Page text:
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CONSERVING NATURE'S LITTLE SECRETS SINCE 1961

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Dead Chest National Park &

RMS Rhone Marine Park

British Virgin Islands

History

Submerged in approximately 20 to 80 feet of water, the RMS Rhone lies in Lee Bay off Salt Island. The Marine Park extends to the west to include the island of Dead Chest, with additional dive sites such as the underwater pinnacles and ledges at Blonde Rock, the colourful canyons of Painted Walls, the coral encrusted tunnels and cave at Rhone Reef.

The anchor of the RMS Rhone lies further northwest of Salt Island at Great Harbour on Peter Island, where it was abandoned by the RMS Rhone in 55ft of water.

The wreck itself is encrusted with marine organisms, including calcareous algae, sponges, and coral, whilst providing shelter for a large variety of inquisitive reef fish.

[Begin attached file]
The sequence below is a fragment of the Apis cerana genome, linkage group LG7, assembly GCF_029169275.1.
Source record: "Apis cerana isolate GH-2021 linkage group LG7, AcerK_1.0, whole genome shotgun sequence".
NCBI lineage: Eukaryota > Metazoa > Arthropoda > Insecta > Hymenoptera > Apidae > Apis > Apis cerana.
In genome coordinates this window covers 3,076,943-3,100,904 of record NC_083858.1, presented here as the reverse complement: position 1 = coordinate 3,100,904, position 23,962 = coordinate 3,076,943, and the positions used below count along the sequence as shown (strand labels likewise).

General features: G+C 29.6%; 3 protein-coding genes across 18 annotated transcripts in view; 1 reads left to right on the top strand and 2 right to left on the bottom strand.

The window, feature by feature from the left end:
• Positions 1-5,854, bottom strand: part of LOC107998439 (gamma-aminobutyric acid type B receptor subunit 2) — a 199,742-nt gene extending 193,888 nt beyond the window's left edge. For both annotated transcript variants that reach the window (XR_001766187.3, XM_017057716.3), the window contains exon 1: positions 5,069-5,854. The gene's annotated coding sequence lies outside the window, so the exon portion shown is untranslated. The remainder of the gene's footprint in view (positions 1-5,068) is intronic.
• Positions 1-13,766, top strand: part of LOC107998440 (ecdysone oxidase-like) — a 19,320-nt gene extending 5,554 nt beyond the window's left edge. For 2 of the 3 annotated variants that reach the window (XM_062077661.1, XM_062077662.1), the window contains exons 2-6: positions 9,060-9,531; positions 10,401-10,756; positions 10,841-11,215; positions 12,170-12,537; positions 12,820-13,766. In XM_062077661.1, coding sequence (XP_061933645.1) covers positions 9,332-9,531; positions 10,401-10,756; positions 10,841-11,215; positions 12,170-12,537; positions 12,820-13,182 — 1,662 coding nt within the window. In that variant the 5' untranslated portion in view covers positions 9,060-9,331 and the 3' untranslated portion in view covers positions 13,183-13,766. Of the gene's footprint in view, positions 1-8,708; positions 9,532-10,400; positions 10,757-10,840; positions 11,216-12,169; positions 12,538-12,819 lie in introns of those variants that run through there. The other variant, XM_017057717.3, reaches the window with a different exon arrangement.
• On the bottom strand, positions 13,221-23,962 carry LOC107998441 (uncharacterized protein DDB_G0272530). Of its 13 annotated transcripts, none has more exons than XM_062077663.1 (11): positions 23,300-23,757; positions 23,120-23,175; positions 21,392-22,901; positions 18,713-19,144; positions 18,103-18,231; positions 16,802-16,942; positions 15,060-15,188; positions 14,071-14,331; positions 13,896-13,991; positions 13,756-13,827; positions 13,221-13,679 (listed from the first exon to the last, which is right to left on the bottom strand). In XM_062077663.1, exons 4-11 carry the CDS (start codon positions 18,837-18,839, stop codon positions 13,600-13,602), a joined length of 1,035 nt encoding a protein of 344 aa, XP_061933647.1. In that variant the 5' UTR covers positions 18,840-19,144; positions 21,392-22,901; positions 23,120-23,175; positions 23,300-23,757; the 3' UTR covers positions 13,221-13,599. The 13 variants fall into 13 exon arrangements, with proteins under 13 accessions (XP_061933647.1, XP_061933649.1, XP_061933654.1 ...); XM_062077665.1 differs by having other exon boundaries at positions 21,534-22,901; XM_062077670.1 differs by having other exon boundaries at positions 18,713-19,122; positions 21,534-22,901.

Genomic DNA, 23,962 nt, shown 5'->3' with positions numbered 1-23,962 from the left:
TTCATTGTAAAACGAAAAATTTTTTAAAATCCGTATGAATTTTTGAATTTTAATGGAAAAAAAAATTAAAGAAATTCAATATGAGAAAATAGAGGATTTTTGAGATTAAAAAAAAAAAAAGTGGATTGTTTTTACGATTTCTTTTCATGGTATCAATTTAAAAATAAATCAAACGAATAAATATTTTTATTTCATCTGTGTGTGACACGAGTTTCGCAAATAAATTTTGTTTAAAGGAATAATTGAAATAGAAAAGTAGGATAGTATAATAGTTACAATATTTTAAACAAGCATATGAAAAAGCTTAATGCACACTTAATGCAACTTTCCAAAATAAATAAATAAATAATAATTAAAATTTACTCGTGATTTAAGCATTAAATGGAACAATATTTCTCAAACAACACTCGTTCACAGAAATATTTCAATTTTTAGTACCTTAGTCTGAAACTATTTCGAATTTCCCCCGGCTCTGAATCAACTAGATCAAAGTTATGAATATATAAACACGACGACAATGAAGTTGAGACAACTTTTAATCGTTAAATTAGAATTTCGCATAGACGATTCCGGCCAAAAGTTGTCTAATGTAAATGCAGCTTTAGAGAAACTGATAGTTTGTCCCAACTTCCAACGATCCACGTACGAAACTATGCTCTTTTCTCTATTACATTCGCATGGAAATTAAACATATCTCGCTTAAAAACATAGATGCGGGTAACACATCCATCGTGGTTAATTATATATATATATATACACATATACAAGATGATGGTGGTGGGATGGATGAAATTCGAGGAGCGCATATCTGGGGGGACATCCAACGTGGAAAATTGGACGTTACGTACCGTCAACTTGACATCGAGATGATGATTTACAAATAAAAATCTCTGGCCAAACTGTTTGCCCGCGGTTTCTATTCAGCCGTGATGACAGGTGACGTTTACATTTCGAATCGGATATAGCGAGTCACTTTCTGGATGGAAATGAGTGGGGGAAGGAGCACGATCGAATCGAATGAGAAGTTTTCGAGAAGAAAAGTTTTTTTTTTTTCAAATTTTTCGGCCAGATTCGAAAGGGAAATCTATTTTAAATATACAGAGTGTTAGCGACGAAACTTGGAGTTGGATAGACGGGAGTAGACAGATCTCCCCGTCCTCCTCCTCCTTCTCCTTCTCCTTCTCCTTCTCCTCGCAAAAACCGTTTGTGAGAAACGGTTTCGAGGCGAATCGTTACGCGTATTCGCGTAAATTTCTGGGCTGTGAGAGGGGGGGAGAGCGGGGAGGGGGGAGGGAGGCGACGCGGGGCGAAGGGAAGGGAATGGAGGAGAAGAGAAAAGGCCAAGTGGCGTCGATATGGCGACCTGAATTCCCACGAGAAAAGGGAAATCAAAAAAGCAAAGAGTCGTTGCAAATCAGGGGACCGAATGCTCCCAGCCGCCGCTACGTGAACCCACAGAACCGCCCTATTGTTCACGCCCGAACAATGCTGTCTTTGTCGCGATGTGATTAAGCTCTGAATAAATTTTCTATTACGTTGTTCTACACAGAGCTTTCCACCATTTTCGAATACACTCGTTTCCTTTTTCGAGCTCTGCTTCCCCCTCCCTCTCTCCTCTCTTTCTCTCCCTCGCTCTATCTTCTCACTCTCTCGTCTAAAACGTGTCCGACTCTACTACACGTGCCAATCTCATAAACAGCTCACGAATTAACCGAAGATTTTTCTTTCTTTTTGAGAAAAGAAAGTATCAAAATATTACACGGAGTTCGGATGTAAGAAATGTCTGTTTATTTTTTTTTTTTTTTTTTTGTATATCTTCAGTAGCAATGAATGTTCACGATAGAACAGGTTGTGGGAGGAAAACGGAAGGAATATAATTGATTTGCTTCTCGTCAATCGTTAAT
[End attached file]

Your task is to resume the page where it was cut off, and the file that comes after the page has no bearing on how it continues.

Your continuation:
The Wreck of the RMS Rhone is the most popular dive site in the BVI, as it is an easily accessible wreck dive with a legendary history. Sunk by a hurricane in 1867, the wreck of the Royal Mail Steamer Rhone lies in two main parts at depths between 20 and 80 feet.  The vessel was originally 310 feet long and 40 feet wide, weighing 2,738 gross registered tons.  Much of it is still intact and visible, including the bow section, boilers, condenser, engines and prop shaft, parts of  the rigging and the propeller.

Anchoring and fishing are strictly prohibited within the Marine Park, sailors must use the mooring buoys provided and obtain a NPT mooring permit.  

Park Information

Established: 1980

Area: 800 acres

(Including Dead Chest Island)

Photos

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